Whats worse — to be a Muslim in India or a Dalit wanting azadi from caste?

What's worse — to be a Muslim in India or a Dalit wanting azadi from caste?

When he was 12, Kittan often fantasised sitting outside the tea stall at his village square after a hard day’s work, holding a glass tumbler full of piping hot tea and a cigarette hanging from his lips. He had just started working — assisting his father, a manual scavenger. But it didn’t take long for Kittan’s fantasy to come crashing down. “I had gone to the tea stall and asked for...

When he was 12, Kittan often fantasised sitting outside the tea stall at his village square after a hard day’s work, holding a glass tumbler full of piping hot tea and a cigarette hanging from his lips. He had just started working — assisting his father, a manual scavenger. But it didn’t take long for Kittan’s fantasy to come crashing down.

“I had gone to the tea stall and asked for a cup of tea. Although I didn’t have the money to buy a cigarette, I quickly picked up a cigarette butt lying on the ground and pretended to smoke. The tea stall owner had lined up three glasses — two glass tumblers and a paper cup. As I reached out for the glass tumbler, the next thing I remember was a tight slap landing on my face,” recalls Kittan.

Now in his 20s, Kittan has swigged down many a cup of tea and humiliation since then because of his caste by the members of caste Hindus ruling the everyday norms in his village.

Such childhood memories, Kittan says, are part of almost every Dalit’s life. “You must have heard of such stories told many times. Yet each time it happened to me over the years, the pain felt the same, if not more.”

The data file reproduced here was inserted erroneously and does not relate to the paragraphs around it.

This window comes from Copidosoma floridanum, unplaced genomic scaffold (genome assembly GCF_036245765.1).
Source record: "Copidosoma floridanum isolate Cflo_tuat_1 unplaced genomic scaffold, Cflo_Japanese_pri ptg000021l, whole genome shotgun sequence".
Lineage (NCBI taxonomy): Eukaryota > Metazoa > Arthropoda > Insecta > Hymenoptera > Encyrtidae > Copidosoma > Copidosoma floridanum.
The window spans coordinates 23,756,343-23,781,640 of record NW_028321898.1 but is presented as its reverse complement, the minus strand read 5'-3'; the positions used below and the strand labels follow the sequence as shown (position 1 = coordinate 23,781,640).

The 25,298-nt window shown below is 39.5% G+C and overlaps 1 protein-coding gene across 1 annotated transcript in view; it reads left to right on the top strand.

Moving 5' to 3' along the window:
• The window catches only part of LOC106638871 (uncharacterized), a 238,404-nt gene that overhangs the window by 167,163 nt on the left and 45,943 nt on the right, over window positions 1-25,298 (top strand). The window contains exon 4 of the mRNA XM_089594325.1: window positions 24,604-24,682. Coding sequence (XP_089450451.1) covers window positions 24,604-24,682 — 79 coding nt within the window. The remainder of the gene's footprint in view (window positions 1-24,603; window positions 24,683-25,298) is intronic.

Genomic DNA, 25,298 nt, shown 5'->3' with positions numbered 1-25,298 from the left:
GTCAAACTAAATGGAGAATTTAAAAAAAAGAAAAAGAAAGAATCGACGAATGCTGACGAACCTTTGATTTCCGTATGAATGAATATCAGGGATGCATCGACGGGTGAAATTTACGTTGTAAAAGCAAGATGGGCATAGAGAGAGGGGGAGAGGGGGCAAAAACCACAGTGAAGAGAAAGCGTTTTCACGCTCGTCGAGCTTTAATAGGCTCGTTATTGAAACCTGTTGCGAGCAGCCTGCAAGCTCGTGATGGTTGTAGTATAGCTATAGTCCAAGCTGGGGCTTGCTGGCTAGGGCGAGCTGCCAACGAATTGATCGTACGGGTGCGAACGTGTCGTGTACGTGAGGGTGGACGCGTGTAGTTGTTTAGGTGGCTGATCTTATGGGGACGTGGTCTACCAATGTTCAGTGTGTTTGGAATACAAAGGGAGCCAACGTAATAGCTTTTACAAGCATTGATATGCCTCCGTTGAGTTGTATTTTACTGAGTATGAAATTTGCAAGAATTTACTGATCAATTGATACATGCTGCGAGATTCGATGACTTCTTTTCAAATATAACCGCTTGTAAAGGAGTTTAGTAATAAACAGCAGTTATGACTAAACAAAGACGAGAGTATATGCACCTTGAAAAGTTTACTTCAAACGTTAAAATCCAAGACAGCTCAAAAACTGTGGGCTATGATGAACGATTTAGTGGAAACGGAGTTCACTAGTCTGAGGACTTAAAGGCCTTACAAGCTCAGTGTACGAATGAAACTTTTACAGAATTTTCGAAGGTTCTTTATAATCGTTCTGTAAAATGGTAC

“Caste Hindus have been deciding for decades what a Dalit like me can and can’t do, or eat or drink from, or with whom. They even decide which roads we can walk on or not — with our heads lowered to the ground or held high,” laments Kittan. They have built, he adds, both visible and invisible walls around us.

The high walls

It was one such very visible 20-foot wall — called the ‘caste wall’ by news media —  built five years ago to keep the Dalits separated from their ‘upper’ caste neighbours at Nadur village in Coimbatore’s Mettupalayam taluk, not very far from where Kittan lives, that had collapsed on December 5. The wall collapse killed 17 Dalits. Following the incident, nearly 3,000 Dalits from Tamil Nadu decided to convert to Islam, alleging continued caste discrimination and torture.

The announcement by Tamil Puligal Katchi, a Dalit outfit, on mass conversion of Dalits to Islam on January 5 had created a major flutter in the state.

This was not the first time the Dalit community in Tamil Nadu had expressed their desire to convert to Islam — which they feel was the only way to break free of the shackles of deep-seated caste apartheid.

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Back in 1981, tired of being subjected to everyday discrimination and violence, nearly 800 Dalits converted to Islam in Meenakshipuram — or Rahmat Nagar as the converts call it now — in Tirunelveli district.

Much to the chagrin of right-wing outfits, the embracing of Islam by Dalits, created an upheaval both in and outside the state. The BJP — which was officially founded just a year before — had sent a huge delegation led by Atal Bihari Vajpayee to the village on a ‘fact-finding’ mission.

As the party made it to the Lok Sabha in 1984 with two seats, Rahmat Nagar went on to become a rallying point for its ‘Hindu Khatre Mei Hai’ (Hindus are in danger) project.

Nearly 40 years later, the BJP continues with its drum beat that ‘Hindus are in danger’ — in a country where Hindus make up 79.8 per cent of the total population — even as Dalits face increasing discrimination and caste violence by fellow Hindus who consider themselves superior.